The poor student doesn't listen. They may hear but what they hear is something that has already formed in their mind before real listening has taken place: they hear their own reactions, their own opinions.
The mediocre student listens, is momentarily inspired and enthused, and then quickly forgets. The impetus of his enthusiasm does not have the energy to escape the gravity of habit. He then needs to be told again, ad nauseum.
The good student listens, hears, recognises a line of flight – an opportunity for transformation – leaps onto it never to go back, and is changed forever.
Why are happy people generally so obnoxious? It's because, on average, happiness is being full of oneself. People are happy when they are getting their own way: when their body is largely free of pain, when they have all they want, and when they have successfully turned away from the needs of the Other.
Ethics is all about doing difficult things in order to make the world a better place for others. The quality and depth of your ethics then depends upon how you define difficult, world, better and others.
Glass to keep out the weather and dust. Louvres to keep out the light. Net to keep out mosquitoes. Bars to keep out intruders. Chicken wire to keep out cats. Palms to keep off the sun. These are the physical layers of protection I enjoy as I meditate. How many more are there inside my mind?
When I show compassion for others then my suffering is alleviated. This is the real secret of compassion: my responsibility as a sufferer is to demonstrate compassion rather than receive it. The cure for passivity is action.
There are two vital places we lose touch with as we become more and more imprisoned in ugliness, in ego. These are: the centre of gravity (the dantien) and our skin – that beautifully sensitive interface between us and the other. When the centre of gravity becomes a reality, rather than just another mathematical concept, then the person takes on a definition, an incision, an acuity, distinction and simplicity that lends their actions a power and clarity which most lack because of flabby indecisiveness. But developing the dantien doesn't come easy. It requires an inner tension, a ruthless detachment, a constant contraction into solitude. And yet it is only through such work that my skin has the support to relax and become effectively porous, giving and receiving, communucating, with the world beyond it. Only by being ruthlessly cool and centred can I enter into truly compassionate action and become something other than the selfish nonentity my ego constantly strives to make me.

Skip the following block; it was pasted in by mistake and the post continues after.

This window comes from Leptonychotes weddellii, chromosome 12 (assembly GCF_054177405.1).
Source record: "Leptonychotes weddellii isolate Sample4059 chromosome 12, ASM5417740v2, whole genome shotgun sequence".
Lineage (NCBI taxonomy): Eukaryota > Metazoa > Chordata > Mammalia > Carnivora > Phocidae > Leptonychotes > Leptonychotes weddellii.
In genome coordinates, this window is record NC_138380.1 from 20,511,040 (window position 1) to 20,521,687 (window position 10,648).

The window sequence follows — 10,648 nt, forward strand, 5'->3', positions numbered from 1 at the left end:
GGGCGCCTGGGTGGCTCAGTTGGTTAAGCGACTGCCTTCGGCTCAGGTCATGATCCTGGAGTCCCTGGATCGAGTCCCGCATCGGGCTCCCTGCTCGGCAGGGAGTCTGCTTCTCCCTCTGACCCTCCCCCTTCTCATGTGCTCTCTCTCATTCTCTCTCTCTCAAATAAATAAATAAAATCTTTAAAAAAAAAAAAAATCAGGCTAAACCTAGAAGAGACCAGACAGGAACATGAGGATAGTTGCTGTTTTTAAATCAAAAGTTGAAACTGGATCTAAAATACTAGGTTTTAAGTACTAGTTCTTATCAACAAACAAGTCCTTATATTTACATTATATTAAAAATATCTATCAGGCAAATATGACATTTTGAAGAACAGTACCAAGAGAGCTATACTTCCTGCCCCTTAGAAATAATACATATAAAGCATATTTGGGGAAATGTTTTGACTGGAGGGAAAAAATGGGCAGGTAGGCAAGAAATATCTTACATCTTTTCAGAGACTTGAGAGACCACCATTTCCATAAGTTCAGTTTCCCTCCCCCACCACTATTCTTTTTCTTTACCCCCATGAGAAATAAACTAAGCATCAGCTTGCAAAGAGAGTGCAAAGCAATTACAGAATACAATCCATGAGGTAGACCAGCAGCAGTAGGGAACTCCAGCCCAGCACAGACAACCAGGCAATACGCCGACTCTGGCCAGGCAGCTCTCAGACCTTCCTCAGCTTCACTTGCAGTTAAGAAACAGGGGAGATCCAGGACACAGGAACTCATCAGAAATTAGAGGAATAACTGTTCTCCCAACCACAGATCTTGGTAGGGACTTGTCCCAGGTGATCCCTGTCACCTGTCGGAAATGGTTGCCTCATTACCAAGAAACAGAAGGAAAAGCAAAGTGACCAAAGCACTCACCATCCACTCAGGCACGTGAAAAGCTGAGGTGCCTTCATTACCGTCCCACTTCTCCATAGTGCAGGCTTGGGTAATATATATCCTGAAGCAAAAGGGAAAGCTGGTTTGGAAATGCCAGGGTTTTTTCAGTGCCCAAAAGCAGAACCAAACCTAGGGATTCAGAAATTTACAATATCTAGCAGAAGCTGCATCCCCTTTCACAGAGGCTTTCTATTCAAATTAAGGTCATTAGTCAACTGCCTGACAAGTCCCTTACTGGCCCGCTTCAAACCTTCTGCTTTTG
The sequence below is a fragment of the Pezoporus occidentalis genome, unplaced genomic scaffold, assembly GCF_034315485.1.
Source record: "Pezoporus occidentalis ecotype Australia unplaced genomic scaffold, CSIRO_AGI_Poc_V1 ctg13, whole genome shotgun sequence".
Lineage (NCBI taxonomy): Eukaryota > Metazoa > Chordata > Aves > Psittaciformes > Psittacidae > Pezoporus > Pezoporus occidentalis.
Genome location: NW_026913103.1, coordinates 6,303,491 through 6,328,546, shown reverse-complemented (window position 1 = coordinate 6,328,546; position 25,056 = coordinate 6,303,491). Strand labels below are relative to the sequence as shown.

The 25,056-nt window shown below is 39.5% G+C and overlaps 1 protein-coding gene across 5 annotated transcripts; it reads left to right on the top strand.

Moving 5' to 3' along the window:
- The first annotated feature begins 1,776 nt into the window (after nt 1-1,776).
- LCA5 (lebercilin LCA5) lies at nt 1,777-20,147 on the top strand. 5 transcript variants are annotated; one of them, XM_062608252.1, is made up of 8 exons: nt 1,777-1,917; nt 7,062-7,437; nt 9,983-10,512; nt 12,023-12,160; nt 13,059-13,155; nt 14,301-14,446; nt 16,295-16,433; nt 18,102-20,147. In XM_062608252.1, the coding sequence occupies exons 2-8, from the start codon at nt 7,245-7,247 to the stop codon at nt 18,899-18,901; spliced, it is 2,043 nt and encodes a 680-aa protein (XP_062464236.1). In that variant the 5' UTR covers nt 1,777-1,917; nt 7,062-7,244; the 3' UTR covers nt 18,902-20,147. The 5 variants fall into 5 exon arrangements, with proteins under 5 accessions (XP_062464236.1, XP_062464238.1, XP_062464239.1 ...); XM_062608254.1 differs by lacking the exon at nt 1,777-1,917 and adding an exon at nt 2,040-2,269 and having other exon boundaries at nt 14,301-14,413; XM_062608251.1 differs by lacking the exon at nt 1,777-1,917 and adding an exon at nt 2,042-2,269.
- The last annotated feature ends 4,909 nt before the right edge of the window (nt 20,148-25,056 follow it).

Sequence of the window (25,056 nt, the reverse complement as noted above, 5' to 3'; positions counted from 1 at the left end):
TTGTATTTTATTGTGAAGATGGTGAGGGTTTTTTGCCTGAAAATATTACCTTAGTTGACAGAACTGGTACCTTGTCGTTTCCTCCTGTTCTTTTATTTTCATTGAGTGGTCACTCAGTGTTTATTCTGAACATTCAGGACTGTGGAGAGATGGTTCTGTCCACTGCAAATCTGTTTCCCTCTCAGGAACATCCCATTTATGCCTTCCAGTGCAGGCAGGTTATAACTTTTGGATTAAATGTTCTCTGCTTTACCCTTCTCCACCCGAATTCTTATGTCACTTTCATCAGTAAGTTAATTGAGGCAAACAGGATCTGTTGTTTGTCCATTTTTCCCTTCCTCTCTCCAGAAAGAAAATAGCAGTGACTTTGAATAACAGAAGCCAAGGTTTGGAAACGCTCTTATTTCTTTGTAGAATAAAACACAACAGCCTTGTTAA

Most of what passes for activity is an excuse to escape the pain of the present moment. When I do I am in the doing rather than in the space that doing occupies – I can no longer effectively listen. Taiji attempts to strike a better balance between active and passive by wresting activity away from the clutches of ego and handing it back to pure spirit. This, again, is Central Equilibrium.
Remember when you were a kid, waiting for some treat, and time would pass so slowly, causing your impatience to rise and rise until it was almost unbearable? You were effectively being forced to witness the passage of time, to count the seconds; a passive subject. And this is meditation: the counting of seconds; but without the impatience.
I have a neighbour who practices really good yoga on the lawn outside. I saw him on his bike yesterday, and hailed him:
Hi, where are you off?
To my yoga class.
Are you the teacher?
No! I've only been doing it a year.
Well you look very professional.
Oh, yoga, it's all style – looking good – you know, fake it till you make it...
The head is ever standing back in order to discern, judge and categorize. The world then becomes sorted and ordered; segregated into numerous hierarchies. But the real world, always beyond such vanity, retreats and hides as soon as the mind flairs into activity. The real world, the heart world, needs to be seduced before it comes out to play.
"I am being forced in this direction, not because my invention or technique is inadequate, but because I am obeying an inner compulsion, which is stronger than any upbringing. I am obeying the formative process which, being the one natural to me, is stronger than my artistic education."
Everything is connected, continuous – without discretion. Yet, at the same time, in itself, singular, unique – out of the ordinary. But only when its relationship to time is both eager and expectant. Like the hunter or the prey. In the intensity of the hunt they both sense a witness to their interaction. The intensity and quality of their relationship calls forth a usually hidden (hiding) pitch of reality, which we call death.